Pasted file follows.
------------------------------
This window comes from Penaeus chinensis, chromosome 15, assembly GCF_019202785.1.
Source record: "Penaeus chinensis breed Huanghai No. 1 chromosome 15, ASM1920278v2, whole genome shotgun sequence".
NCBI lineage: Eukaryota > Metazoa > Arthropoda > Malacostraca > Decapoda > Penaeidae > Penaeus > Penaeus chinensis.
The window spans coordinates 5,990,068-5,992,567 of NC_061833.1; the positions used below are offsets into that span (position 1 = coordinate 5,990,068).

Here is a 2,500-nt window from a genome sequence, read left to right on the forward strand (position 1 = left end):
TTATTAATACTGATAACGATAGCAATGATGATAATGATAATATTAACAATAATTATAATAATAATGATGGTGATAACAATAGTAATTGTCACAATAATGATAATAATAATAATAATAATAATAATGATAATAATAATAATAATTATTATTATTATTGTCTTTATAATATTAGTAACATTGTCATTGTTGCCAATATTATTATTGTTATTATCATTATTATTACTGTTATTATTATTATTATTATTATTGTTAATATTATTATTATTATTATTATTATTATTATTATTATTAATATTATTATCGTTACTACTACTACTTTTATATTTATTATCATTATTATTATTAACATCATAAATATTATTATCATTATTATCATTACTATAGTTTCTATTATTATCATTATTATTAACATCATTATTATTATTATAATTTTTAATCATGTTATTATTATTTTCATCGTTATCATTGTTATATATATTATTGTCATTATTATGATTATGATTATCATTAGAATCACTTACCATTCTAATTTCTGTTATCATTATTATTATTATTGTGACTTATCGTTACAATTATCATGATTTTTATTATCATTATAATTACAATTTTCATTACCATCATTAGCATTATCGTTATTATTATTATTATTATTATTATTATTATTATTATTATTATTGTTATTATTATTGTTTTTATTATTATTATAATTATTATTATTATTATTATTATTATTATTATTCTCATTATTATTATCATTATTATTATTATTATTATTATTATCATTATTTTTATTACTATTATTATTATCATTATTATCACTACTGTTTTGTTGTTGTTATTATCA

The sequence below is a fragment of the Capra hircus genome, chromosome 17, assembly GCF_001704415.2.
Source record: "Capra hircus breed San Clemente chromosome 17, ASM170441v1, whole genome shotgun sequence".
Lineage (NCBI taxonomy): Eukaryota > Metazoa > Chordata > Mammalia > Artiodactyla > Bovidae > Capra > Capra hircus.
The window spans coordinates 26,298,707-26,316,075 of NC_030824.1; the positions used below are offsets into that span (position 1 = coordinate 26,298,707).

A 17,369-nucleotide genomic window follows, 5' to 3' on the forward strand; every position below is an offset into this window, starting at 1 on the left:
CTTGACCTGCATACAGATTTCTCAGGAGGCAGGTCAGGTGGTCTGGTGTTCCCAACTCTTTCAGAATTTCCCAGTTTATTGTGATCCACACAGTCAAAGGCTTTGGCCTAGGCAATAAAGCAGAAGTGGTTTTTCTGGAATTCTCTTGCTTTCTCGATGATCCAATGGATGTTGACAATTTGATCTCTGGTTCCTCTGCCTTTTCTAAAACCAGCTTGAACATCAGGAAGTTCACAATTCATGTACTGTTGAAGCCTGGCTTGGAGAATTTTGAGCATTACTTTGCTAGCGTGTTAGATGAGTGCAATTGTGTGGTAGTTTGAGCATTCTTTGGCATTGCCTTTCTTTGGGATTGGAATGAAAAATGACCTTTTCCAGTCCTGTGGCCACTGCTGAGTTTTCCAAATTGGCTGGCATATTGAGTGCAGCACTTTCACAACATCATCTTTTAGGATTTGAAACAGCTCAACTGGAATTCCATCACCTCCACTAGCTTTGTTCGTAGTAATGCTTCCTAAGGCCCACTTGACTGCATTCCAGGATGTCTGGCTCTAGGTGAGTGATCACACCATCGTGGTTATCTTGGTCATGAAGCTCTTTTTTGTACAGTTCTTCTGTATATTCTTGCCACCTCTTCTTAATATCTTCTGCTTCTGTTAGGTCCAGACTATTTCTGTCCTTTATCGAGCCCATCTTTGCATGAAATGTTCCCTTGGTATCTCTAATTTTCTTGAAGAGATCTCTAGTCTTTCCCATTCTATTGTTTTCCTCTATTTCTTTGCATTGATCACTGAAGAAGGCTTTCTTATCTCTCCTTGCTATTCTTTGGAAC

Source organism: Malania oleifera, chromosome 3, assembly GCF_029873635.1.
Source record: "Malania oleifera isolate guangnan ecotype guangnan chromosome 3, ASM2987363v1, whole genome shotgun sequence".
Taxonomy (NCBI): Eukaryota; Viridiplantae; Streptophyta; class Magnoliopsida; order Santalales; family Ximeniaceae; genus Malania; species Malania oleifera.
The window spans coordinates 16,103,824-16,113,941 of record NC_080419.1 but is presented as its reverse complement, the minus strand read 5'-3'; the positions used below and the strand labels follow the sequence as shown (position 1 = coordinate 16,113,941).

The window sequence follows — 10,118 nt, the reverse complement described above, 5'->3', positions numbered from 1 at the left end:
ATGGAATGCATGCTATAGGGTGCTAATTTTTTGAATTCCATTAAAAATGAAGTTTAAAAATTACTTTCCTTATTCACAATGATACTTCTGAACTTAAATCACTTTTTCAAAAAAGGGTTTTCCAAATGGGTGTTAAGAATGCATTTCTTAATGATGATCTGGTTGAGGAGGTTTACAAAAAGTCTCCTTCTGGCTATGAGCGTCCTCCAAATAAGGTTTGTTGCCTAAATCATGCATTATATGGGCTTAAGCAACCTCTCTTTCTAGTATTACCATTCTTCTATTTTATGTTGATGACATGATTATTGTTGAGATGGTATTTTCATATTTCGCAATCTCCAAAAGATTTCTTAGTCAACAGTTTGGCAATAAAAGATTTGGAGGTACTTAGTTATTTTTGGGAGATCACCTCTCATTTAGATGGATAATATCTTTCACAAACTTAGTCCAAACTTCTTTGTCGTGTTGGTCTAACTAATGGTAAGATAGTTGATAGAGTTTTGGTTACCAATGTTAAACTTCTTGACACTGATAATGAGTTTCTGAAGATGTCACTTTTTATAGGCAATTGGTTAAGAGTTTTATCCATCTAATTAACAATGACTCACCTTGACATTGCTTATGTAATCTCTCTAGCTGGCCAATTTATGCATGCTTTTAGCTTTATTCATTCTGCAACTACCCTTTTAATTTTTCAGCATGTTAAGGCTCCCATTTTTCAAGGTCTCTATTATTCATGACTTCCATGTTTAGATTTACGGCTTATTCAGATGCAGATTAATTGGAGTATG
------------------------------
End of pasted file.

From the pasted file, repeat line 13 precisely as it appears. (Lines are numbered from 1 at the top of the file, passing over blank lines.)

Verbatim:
Source organism: Malania oleifera, chromosome 3, assembly GCF_029873635.1.